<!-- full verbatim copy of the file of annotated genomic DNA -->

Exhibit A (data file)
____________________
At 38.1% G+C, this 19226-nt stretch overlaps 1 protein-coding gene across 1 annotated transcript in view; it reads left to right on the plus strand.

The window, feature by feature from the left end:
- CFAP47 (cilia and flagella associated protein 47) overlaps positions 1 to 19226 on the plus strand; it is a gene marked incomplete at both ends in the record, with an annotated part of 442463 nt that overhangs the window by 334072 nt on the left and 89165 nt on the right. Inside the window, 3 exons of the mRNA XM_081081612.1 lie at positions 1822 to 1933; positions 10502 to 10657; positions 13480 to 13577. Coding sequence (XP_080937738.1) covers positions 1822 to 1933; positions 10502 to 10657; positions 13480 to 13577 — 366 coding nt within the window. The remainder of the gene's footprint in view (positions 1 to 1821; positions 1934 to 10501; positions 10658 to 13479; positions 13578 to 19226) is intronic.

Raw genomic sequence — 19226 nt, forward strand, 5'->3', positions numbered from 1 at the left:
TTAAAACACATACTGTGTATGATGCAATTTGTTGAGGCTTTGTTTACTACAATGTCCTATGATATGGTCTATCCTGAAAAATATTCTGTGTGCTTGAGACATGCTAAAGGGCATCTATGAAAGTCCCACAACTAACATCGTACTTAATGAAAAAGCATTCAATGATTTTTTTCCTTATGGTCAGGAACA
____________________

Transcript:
At 38.1% G+C, this 19226-nt stretch overlaps 1 protein-coding gene across 1 annotated transcript in view; it reads left to right on the plus strand.

The window, feature by feature from the left end:
- CFAP47 (cilia and flagella associated protein 47) overlaps positions 1 to 19226 on the plus strand; it is a gene marked incomplete at both ends in the record, with an annotated part of 442463 nt that overhangs the window by 334072 nt on the left and 89165 nt on the right. Inside the window, 3 exons of the mRNA XM_081081612.1 lie at positions 1822 to 1933; positions 10502 to 10657; positions 13480 to 13577. Coding sequence (XP_080937738.1) covers positions 1822 to 1933; positions 10502 to 10657; positions 13480 to 13577 — 366 coding nt within the window. The remainder of the gene's footprint in view (positions 1 to 1821; positions 1934 to 10501; positions 10658 to 13479; positions 13578 to 19226) is intronic.

Raw genomic sequence — 19226 nt, forward strand, 5'->3', positions numbered from 1 at the left:
TTAAAACACATACTGTGTATGATGCAATTTGTTGAGGCTTTGTTTACTACAATGTCCTATGATATGGTCTATCCTGAAAAATATTCTGTGTGCTTGAGACATGCTAAAGGGCATCTATGAAAGTCCCACAACTAACATCGTACTTAATGAAAAAGCATTCAATGATTTTTTTCCTTATGGTCAGGAACA